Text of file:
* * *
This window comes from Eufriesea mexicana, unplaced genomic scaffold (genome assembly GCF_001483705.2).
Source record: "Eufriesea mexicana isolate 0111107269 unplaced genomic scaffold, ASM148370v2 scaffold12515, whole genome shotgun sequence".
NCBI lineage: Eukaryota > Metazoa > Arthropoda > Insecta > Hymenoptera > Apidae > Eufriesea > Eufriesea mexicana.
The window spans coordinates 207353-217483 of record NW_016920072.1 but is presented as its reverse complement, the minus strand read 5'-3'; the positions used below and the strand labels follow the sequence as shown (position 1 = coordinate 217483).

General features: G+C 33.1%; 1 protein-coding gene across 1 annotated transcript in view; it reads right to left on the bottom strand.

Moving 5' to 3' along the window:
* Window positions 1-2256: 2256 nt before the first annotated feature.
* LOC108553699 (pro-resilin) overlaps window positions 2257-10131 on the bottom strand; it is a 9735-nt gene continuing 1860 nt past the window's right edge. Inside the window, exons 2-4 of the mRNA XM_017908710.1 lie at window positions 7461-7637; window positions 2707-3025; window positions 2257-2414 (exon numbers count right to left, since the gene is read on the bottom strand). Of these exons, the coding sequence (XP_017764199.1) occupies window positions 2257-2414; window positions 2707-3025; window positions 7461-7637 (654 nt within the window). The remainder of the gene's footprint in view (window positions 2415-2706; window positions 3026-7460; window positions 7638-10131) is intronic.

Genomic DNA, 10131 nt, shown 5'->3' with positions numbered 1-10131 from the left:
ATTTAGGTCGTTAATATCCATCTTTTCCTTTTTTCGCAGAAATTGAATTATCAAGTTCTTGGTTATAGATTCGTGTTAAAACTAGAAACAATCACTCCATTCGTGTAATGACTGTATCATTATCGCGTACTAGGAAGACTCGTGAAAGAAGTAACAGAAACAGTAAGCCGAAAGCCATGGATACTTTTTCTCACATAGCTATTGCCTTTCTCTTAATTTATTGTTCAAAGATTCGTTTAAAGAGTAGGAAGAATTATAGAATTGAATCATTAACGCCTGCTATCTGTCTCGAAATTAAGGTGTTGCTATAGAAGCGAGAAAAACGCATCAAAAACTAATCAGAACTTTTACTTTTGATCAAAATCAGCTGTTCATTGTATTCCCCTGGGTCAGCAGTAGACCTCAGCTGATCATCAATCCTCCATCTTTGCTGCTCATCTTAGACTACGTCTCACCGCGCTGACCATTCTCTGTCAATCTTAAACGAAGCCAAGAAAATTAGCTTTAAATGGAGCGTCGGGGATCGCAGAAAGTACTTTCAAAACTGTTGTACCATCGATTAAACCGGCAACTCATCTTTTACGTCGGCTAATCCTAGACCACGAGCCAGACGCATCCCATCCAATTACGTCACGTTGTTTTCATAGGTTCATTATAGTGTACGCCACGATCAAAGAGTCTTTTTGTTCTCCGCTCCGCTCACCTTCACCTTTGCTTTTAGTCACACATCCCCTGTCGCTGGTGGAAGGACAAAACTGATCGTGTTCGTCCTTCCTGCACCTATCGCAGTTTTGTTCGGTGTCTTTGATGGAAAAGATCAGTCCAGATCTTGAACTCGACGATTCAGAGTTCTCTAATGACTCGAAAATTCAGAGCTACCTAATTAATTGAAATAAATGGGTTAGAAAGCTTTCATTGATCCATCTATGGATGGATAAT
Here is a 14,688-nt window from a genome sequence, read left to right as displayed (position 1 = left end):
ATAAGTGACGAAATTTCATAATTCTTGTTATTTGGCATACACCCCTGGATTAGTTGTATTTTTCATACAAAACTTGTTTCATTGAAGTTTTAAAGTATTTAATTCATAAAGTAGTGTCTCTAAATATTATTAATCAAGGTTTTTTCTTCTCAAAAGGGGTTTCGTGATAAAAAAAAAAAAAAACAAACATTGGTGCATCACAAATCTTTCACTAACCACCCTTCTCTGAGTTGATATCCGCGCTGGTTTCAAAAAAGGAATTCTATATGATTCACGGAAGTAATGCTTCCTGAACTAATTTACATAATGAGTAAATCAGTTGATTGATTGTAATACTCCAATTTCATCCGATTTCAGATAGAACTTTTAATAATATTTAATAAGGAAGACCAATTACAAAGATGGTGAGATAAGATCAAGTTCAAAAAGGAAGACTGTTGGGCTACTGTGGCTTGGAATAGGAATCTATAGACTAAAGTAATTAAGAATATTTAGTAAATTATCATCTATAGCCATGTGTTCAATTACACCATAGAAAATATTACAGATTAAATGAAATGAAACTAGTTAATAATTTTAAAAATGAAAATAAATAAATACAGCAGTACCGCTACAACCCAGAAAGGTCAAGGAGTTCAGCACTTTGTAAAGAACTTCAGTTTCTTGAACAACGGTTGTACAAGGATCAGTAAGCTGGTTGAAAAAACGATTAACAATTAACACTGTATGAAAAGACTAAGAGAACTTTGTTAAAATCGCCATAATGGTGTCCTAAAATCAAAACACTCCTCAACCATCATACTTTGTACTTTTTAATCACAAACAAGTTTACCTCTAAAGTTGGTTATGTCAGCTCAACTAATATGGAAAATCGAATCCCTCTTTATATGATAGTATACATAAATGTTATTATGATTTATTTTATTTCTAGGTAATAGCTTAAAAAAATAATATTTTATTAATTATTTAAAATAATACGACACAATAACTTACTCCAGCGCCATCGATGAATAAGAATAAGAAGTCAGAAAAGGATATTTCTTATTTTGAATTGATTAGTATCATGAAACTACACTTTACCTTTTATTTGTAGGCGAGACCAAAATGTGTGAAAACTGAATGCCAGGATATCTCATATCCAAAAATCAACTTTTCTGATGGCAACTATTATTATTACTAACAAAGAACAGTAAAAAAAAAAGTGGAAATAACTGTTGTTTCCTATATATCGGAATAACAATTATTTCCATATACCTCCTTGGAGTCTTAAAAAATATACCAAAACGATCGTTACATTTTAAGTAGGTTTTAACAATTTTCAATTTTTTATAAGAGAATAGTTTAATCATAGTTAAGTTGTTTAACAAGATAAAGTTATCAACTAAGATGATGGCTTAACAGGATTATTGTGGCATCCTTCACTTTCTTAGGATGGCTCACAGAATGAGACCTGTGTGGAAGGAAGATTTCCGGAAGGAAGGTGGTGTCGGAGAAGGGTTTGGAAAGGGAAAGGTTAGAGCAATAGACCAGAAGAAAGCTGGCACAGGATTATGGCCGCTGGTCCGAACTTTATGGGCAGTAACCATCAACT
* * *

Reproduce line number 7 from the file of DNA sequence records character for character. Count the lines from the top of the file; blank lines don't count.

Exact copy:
* Window positions 1-2256: 2256 nt before the first annotated feature.